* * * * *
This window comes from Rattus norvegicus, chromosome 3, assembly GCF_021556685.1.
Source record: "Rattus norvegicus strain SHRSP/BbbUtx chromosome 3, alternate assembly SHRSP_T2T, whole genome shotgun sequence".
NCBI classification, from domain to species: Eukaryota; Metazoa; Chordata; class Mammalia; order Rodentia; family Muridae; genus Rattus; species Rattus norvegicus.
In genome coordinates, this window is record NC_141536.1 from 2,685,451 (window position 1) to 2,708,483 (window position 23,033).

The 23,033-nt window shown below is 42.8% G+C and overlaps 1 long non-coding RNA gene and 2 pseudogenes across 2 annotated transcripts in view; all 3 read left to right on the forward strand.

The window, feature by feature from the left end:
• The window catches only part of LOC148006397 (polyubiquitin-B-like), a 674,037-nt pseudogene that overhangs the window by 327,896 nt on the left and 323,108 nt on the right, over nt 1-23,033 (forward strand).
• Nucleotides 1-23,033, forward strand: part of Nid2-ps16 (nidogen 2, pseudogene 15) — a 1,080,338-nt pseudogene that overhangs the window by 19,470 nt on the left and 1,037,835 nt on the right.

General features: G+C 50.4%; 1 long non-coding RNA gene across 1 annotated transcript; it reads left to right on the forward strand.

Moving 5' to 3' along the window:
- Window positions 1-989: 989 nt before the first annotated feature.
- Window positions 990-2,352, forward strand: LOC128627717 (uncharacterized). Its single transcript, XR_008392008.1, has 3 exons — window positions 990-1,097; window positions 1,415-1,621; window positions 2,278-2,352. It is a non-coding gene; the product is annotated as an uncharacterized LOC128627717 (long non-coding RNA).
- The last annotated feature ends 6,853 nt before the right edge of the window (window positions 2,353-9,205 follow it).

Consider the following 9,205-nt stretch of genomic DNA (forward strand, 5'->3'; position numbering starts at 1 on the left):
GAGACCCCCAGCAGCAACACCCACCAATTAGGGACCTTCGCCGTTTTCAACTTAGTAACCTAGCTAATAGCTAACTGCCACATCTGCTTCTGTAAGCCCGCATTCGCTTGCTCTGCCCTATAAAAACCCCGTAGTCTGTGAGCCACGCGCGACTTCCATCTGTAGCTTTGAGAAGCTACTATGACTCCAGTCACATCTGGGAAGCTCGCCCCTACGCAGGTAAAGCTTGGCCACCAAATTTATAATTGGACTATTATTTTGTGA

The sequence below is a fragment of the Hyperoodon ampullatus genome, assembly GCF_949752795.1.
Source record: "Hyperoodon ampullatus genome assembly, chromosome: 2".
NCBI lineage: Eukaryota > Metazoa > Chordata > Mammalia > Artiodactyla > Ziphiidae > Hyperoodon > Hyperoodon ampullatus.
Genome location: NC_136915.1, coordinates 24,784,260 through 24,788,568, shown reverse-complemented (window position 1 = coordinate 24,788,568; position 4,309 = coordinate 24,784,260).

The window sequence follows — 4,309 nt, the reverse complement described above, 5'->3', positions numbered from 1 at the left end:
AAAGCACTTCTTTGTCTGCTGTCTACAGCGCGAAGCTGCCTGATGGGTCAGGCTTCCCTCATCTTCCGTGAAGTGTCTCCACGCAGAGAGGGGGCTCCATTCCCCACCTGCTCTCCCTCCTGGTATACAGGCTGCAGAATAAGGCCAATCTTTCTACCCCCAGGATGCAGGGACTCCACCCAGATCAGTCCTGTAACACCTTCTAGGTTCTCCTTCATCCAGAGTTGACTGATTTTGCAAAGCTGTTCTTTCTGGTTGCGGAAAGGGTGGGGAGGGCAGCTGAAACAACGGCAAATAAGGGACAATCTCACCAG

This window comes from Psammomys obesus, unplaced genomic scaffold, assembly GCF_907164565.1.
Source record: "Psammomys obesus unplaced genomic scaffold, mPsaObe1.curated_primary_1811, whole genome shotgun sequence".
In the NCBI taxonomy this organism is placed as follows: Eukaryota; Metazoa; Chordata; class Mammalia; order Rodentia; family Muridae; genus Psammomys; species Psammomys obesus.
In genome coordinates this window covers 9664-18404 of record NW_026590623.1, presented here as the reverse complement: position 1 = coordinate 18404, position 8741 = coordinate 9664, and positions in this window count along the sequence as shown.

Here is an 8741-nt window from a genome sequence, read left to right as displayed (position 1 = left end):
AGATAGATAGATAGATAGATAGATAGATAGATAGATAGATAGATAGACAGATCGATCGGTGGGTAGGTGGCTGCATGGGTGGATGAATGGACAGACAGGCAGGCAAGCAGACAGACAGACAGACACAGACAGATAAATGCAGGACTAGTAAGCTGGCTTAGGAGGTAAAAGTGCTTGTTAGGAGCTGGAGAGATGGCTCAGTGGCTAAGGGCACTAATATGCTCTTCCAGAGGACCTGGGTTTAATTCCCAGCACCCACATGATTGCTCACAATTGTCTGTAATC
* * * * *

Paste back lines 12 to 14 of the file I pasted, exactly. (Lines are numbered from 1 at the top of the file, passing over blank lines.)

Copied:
- Window positions 990-2,352, forward strand: LOC128627717 (uncharacterized). Its single transcript, XR_008392008.1, has 3 exons — window positions 990-1,097; window positions 1,415-1,621; window positions 2,278-2,352. It is a non-coding gene; the product is annotated as an uncharacterized LOC128627717 (long non-coding RNA).
- The last annotated feature ends 6,853 nt before the right edge of the window (window positions 2,353-9,205 follow it).

Consider the following 9,205-nt stretch of genomic DNA (forward strand, 5'->3'; position numbering starts at 1 on the left):